Agenda item

Matters Arising from the Minutes


Vocare and NHS 111

Councillor Mendelson highlighted that at previous meetings of the Committee there had been some confusion as to the role Vocare had played in the delivery of NHS 111 and what role it would or wouldn’t play going forwards.


Mark Cotton, NEAS, advised the Joint Committee that NEAS was the sole provider of the existing NHS 111 contract and under the new tender which would come into effect next month.


Mark clarified that the difference between the existing and new contract was in how specific expertise would be procured. During the last five years NEAS had sub- contracted to Vocare where they had needed GP involvement. NEAS had opted for a different approach when they tendered for the contract this time around. There would be an alliance approach for the new contract where NEAS would sub contract the necessary clinical experts in their field.


Councillor Mendelson thanked Mark for clarifying the position.


The Chair also thanked Mark and requested that a representative from NEAS attend a future meeting of the Committee to provide an update on the work of NEAS and the challenges it is facing.



LGA Green Paper on Adult Social Care

The Chair reminded everyone of the Green Paper on the future and funding of adult social care and advised that Gateshead had produced a system wide response to the consultation.



Consultation on Contracting arrangements for Integrated Care Providers

The Chair noted that the government is consulting on the contracting arrangements for integrated care providers and this consultation which came out in August was due to close on 26 October 2018. Gateshead would be providing a system wide response.




Councillor Taylor had previously requested information on the numbers of migrant workers leaving the NHS as a result of the impact of Brexit.


Dr Bernard Groen, Health Education England provided the Joint Committee with some statistical information relating to acute trusts only and noted that the key message appeared to be that Brexit appeared to have accelerated the number of people wanting to work in the NHS.  However, this might increase the risks faced by services in the NHS if significant numbers of staff were to leave, particularly as migrant workers are not uniformly distributed amongst staff groups.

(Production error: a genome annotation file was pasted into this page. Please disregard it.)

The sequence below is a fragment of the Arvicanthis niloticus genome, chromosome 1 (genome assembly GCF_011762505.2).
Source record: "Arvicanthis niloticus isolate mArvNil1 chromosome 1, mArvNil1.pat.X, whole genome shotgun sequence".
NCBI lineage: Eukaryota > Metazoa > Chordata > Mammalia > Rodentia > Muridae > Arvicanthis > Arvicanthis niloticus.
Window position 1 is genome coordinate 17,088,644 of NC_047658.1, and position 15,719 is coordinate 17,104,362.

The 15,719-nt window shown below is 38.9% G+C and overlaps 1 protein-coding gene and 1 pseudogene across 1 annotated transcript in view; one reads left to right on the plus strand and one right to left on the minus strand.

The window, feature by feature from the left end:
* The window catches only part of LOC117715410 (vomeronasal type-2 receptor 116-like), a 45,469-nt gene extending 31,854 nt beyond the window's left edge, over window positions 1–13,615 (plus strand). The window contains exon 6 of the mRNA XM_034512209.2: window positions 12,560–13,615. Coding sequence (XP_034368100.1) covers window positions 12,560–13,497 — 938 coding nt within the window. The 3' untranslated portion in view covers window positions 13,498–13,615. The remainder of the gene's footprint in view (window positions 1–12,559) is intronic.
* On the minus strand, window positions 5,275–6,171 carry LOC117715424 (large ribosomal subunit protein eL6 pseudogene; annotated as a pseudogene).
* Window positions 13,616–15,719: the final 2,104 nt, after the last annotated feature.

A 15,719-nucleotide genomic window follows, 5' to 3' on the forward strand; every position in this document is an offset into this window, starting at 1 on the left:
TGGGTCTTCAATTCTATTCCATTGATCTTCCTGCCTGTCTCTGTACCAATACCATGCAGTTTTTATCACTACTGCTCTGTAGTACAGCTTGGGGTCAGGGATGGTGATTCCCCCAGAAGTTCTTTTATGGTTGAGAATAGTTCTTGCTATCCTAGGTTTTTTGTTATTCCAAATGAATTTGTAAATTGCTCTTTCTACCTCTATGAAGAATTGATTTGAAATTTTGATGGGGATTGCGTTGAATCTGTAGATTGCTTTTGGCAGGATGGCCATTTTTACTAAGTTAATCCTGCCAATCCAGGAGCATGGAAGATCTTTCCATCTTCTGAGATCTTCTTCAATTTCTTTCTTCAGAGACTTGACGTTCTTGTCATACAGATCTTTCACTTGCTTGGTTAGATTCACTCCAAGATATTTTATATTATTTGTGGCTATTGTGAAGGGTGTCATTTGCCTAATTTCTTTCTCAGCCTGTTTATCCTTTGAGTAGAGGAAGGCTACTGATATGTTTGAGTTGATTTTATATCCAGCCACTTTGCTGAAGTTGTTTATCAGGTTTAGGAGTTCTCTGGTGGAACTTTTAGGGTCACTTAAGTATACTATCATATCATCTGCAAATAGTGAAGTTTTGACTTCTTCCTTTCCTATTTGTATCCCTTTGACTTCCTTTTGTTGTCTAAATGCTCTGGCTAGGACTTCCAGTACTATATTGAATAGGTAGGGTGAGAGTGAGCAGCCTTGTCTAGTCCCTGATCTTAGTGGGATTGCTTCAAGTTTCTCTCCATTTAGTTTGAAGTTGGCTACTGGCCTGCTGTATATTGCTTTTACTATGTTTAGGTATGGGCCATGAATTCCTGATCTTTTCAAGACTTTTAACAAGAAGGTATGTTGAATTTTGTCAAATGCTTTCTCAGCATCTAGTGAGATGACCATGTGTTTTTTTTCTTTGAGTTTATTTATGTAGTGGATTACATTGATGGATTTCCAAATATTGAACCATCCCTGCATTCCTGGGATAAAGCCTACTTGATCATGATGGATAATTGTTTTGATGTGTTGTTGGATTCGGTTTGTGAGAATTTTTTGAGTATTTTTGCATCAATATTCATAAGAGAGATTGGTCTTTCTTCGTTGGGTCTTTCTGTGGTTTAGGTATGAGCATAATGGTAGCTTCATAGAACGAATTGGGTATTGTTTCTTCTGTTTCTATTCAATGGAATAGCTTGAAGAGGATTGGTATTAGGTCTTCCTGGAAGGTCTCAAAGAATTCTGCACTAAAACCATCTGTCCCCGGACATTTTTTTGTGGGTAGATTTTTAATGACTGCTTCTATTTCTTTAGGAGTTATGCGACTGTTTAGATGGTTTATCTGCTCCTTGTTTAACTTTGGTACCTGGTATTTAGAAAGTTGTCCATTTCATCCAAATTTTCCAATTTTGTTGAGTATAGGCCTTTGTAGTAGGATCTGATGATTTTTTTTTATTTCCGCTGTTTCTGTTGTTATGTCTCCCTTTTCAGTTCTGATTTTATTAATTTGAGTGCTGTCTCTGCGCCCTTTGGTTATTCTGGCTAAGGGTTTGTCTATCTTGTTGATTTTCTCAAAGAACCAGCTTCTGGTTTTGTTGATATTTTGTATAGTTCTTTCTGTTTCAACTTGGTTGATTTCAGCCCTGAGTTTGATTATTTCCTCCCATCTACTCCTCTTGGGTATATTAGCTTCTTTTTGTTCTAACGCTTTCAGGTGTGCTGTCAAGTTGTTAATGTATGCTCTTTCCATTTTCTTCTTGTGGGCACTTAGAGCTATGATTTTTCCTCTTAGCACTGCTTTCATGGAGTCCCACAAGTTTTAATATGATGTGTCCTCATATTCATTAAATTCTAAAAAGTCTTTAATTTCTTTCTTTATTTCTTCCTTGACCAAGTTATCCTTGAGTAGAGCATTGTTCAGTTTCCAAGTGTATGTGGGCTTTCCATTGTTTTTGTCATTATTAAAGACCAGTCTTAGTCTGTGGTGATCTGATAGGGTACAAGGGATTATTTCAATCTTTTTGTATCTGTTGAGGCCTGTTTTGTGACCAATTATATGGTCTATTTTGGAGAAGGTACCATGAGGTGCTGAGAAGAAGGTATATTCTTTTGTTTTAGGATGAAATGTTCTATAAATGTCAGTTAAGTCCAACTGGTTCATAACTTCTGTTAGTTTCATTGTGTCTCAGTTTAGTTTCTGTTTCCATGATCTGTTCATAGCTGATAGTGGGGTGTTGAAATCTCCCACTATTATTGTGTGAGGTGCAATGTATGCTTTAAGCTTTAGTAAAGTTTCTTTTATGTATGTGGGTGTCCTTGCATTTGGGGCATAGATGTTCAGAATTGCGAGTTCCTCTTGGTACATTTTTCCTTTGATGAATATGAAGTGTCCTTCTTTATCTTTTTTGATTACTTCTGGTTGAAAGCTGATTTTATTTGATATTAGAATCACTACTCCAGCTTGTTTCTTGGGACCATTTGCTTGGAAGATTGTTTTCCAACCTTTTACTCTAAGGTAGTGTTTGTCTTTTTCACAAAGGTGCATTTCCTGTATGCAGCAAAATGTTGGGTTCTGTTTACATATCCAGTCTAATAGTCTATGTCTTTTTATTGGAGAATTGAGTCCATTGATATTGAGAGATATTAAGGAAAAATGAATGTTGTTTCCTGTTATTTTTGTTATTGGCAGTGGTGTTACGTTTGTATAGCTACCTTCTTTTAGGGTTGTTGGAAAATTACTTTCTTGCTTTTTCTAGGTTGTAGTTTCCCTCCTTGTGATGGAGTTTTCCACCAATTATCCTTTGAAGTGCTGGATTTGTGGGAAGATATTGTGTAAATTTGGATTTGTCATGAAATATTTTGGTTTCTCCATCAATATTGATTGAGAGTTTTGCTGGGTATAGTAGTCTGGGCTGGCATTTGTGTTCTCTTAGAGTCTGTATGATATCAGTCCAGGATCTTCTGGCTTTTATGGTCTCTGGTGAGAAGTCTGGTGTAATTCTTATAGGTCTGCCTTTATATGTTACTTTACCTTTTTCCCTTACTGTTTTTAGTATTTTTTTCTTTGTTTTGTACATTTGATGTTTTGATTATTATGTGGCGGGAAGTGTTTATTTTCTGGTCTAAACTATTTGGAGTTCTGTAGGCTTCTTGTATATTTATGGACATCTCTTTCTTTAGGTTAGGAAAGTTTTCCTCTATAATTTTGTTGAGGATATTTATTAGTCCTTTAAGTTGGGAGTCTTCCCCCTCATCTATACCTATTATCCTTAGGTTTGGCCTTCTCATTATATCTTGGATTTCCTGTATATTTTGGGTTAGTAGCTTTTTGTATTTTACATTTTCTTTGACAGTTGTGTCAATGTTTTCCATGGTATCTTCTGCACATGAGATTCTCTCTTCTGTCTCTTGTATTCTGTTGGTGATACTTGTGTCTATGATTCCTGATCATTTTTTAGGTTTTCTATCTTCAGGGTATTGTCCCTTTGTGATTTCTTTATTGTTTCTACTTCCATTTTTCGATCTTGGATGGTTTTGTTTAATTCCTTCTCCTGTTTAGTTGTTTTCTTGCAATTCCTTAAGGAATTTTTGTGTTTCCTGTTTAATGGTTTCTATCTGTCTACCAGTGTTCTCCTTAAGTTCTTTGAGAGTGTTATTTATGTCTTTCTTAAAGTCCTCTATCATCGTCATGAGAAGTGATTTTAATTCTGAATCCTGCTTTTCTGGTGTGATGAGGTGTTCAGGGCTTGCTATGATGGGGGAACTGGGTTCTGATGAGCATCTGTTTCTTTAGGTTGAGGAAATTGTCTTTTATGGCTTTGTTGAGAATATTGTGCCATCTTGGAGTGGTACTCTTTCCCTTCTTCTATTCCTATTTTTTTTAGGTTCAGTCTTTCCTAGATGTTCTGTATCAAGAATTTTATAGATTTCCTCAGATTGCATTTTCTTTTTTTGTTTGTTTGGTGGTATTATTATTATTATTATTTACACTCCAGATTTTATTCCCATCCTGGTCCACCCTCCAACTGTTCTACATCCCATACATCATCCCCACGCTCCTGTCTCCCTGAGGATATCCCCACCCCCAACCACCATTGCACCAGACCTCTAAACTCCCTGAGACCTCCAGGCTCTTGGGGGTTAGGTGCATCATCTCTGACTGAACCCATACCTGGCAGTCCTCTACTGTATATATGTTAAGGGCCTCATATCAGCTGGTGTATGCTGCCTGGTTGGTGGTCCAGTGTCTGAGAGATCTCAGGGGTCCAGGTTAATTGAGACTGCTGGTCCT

Councillor Taylor queried whether the figures just applied to the North East and Dr Groen confirmed that this was the case.


Councillor Taylor also queried whether turnover had changed and Dr Groen advised that this was relatively stable although there was movement between NHS organisations.


Councillor Taylor stated that she was particularly concerned about the risk to staffing levels in particular specialities and queried the position. Dr Groen stated that growth had been slowing in staffing levels for specialities. The area at greatest risk was cardiovascular surgery where there could be a significant impairment to the service if highly skilled/trained migrant workers were to leave.


Councillor Spillard asked whether there was any anecdotal evidence that individuals coming to the UK now would be allowed to stay if they were already established. Dr Groen stated that for clinicians the European Framework enables them to move between countries and it is now established and easy for people to register in the UK. The uncertainty will be whether they are able to do so after Brexit.


Councillor Spillard noted that the data related to EU nationals and queried whether there was any data on other groups. Dr Groen stated that he had particularly focused the data on EU nationals but could look at providing this information if the Joint Committee wanted this information, although there had been a declining trend for a while.


Councillor Huntley queried whether it had been compulsory for people to identify themselves as EU or not at the time the data was provided. Dr Groen stated that when individuals commence employment with the NHS there is an identity check which is cross-referenced with the relevant professional regulatory body. To do this robustly, over the last ten years non- native individuals have had to provide ID documents, which for non-UK nationals would normally be either a national ID card (EU nationals) or passport (EU and non-EU nationals) and two other forms of ID. This means that the system is robust in terms of checking identity (for right to practice legally in the UK) and as a result it provides good nationality data as well.


Councillor Hall noted that there had been mention of increased risks to small medical specialities as a result of Brexit and she queried whether there were any additional areas of increased risk and she also queried the position in relation to the numbers of staff due to retire. Dr Groen stated that he would happily do further analysis in this area if the Joint Committee wished and come back to a future meeting of the Joint Committee to share and talk through this data/information. Dr Groen noted however, that caution should be exercised in relation to the figures as although we may well identify potential increased risks in relation to skilled staff leaving the NHS, this did not mean that those staff would take the active decision to leave the UK in April 2019 as many are settled and integrated into life in the UK.


The Chair asked Dr Groen to attend a future meeting of the Joint Committee to report back on the areas highlighted and also requested that as part of the future update information on the impact of Brexit on particular worker groups be highlighted. Cllr Hall also asked that as part of the update information is provided on staff due to retire within those groups also.